Bilge Karasu. Death in Troy.
DEATH IN TROY is a collection of thirteen stories. It begins with a majestic passage titled "Birth," in which Bilge Karasu's lyrical prose reaches dizzying heights. The remaining twelve stories have characters whose narratives complement one another according to an intricate plan. Some of them have interconnecting story lines, featuring the same characters, but others are connected with them only thematically, frustrating the frail unity achieved with difficulty in the reader's mind. For these narratives--already fractured in themselves with simultaneous representations of exteriority and interiority, descriptions fragmented by abrupt intrusions of speech and thought, and the waywardness of internal monologues--are also refracted by time. Many of them are memories related to recapture "the inaccessible, irrecoverable past." Add to this the uniqueness of Karasu's style and the estranging effect of the novel ways in which he uses language, and you have a very difficult text in hand. once these difficulties are surmounted, however, the rewards are manifold. Each reading reveals beauties unsuspected before, and the overall effect is that of admiration, and at times even awe, which one feels in the presence of a great mind.
One of the reasons for such a complicated design is Karasu's desire to translate the refinement of his thoughts into an equally refined language and structure, which he invents as he goes along. Another, and perhaps a more important reason is that the stories in this book have an unsayable, an unspeakable thematic center--homoerotic desire (or the depths of "male solitude"). The unifying element in all these stories, which can be thought of as "variations on a theme," is a character called Mushfik. His story is dispersed in bits and pieces that must be carefully collected and unified by the reader; but it is a fairly complete story covering the period from the time he is a baby hungrily suckling his mother's breast with eyes that "would slide, squint, and close from pleasure each time he swallowed" to his return to her as a man whose life begins anew when he finds true love after trials and tribulations. These include his painful exposure to heterosexual love in his childhood as witness to an ugly copulation followed by violent death; his innocent homosexual love toward his childhood sweetheart Suat and the pangs of separation he experiences when his family moves to Istanbul; the stifling love of his mother and the guilt-inducing consciousness of the sacrifices she made for his sake; his stepfather's emotional rejection of him; and his various adult liaisons with men who, in different ways, betray his love and finally drive him to madness. His return from madness to sanity with the healing power of love is described in terms of a rebirth, which connects the ending of his story with the beginning scene of "Birth." Aron Aji's translation is beautiful, remaining largely faithful to the original style with occasional lapses in clarity where things are left deliberately obscure by the writer.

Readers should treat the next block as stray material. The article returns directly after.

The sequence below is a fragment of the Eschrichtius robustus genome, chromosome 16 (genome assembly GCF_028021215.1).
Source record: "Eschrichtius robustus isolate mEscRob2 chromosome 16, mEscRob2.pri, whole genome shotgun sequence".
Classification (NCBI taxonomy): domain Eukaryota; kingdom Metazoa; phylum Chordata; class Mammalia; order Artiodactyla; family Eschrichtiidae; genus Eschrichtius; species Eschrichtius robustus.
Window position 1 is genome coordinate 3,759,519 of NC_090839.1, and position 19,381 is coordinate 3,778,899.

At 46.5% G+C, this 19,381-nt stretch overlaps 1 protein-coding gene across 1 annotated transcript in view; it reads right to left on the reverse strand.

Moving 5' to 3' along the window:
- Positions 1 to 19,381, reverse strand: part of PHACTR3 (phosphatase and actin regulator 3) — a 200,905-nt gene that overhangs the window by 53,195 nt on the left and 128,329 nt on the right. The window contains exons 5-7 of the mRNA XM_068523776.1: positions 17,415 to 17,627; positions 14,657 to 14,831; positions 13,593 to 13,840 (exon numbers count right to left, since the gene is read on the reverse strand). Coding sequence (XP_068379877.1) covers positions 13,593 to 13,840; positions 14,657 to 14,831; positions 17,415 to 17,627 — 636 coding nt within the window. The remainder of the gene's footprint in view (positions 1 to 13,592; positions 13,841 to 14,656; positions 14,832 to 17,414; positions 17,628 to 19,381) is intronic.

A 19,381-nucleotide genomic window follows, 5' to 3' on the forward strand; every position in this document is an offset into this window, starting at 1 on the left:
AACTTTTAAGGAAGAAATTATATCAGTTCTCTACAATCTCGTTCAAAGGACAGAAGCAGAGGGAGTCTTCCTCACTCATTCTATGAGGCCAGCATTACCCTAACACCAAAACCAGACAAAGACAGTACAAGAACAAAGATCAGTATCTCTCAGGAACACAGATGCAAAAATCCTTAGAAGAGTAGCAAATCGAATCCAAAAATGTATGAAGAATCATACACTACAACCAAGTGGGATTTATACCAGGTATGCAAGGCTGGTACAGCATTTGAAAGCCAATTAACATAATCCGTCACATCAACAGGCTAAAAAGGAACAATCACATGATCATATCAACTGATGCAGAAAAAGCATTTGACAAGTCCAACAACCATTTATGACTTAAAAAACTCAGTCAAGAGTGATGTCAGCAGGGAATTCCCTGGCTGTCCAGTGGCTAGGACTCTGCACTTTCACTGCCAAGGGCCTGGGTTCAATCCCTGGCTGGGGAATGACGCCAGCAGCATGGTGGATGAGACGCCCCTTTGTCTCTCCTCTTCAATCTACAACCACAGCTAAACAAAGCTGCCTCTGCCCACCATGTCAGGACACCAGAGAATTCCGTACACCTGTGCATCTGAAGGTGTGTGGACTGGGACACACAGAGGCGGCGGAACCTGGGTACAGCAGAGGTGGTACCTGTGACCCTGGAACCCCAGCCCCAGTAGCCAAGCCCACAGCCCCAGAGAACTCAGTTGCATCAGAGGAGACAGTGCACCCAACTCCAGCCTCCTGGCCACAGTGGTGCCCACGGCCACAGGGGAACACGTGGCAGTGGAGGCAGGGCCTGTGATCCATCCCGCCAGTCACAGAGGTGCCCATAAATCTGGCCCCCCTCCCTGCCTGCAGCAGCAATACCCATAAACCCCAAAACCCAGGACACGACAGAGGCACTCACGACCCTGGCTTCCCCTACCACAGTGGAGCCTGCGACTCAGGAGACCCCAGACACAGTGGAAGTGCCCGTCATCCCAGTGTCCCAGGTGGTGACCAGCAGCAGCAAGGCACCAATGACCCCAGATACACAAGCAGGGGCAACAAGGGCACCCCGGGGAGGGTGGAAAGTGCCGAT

Middle East Technical University, Ankara
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|Publication:||World Literature Today|
|Article Type:||Book Review|
|Date:||Oct 1, 2003|
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